Old Navy Ad comes under attack

Old Navy Tweets sets off racist firestorm

So the seemingly harmless tweet above was trolled very hard and specifically. Causing us to note, but also finding it had longevity beyond just the day  it happened (a weekend, so went largely unnoticed or unreported upon) and today sees it trending again for being called out by Senator & former Presidential hopeful John McCain’s son.

Jack McCain fires back on Social Media:

These are but a smattering of the vile responses the original tweet provoked:

And making the full rounds by being reported on by the Beltway’s paper of record:

+Commentary: This entire story arc is very admirable, but we’re not so sure that the original tweeters weren’t in so many ways just trying to get this attention. They are part of what is affectionately known as Dog/Flag AVI Twitter. Willing to say & stir any pot no matter how charged because they in fact get off on roiling up people into a tizzy over nothing. That doesn’t mean we should forget/forgive or move on, but this is just one rather high profile incident, where two rather insular entities (Old Navy Brand & son of a Senator) lose very little in being on the ‘right side of history’ or the miscegenation battle (we thought long solved in 1968 Loving v Loving) since we are so post-racial now. *obvious snark* 

Yet since we mentioned it yesterday as part of our both critique & defense of Twitter, it should be highlighted this thing happens daily to people who are doing nothing more than existing on Twitter, or looking to diversify their staff, or just remarking on the weather if we are completely honest. That this is the crux of the debate as to whether Twitter can survive, it both shows us our ugliness in our interactions, and how only the insulated like Deray can survive or thrive in it. Like the media elite who use it daily, and are impervious on some level as they know all this rage and anger will fuel even more of what they seem to prize: TRAFFIC.

While blithely ignoring that someone who suffers under the weight of such excoriation by the masses will not want to ever use your product, app, or brand again. Nor mind you will the people who love them through the doxxing, release of sensitive photos and information, and the constant barrage. Everyday is a new person we see who is fed up. Some leave, take a break, and come back, but the 300m they do have as MAUs, how many are bots? Makes you go hmmmm.

So this dwindling pool, lack of transparency (we are guessing it is around 5% that make all the noise, get all the interactions and impressions), and clear lack of tools to stop this sort of thing from happening regularly. The people in those replies should & could be banned for life. That is draconian, it is an affront to everything we hold dear, but if they are doing this all as a way of gaining the attention our tabloid-reality TV era tells them is necessary to get noticed, then there has to be a penalty. Perhaps banning is harsh, uncalled for, undemocratic. But guess what so is Twitter.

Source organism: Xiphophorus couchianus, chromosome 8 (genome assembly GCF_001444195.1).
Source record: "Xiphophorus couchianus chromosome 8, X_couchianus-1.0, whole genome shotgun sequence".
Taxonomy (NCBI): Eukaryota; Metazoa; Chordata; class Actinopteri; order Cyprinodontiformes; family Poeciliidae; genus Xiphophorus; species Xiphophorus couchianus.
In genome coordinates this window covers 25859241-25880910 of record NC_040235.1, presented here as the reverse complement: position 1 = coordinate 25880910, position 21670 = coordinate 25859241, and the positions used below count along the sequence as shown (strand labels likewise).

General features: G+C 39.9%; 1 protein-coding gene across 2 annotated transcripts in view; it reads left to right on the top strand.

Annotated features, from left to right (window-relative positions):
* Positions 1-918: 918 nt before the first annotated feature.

This has to be a part of the design, and the most marginalized voices need to be at the table to address it. Not just the thirty organizations you align to give yourself the veneer of Corporate Responsibility, but real users. Real activists, who are able to subvert and call attention to the process, but hardly make a dent in the grand scheme of things. Unless you think coverage on the nightly news as a tweetstorm counts.

It doesn’t help the broken lives. It doesn’t fix the system. The system continues to profit off of it, and roils with an ever evolving #ExposureTrolling paradigm where you gain relevancy by being the one who stirs the most resentment. Even if that tab is hate-closed before fully loading. They can tell their advertisers you saw that page. The system isn’t broken if the tech journalists don’t think so, and since they are part of the problem we also can’t expect them to recognize a solution. Institutional Bias.

Tomorrow we’ll highlight, and all week, these small stories that are indicative of the problem as a whole, and the smaller you are, the more you need to be prepared & plan for this. Which isn’t to say you have to be bland & boring, or resort to “testing” sketchy social media, no it means if you are going to be yourself & bold, you are going to have to know that many out there will try to make you sorry you did. Yet with some careful planning you can slide past the most common pitfalls, and should always know when to call in a pro.

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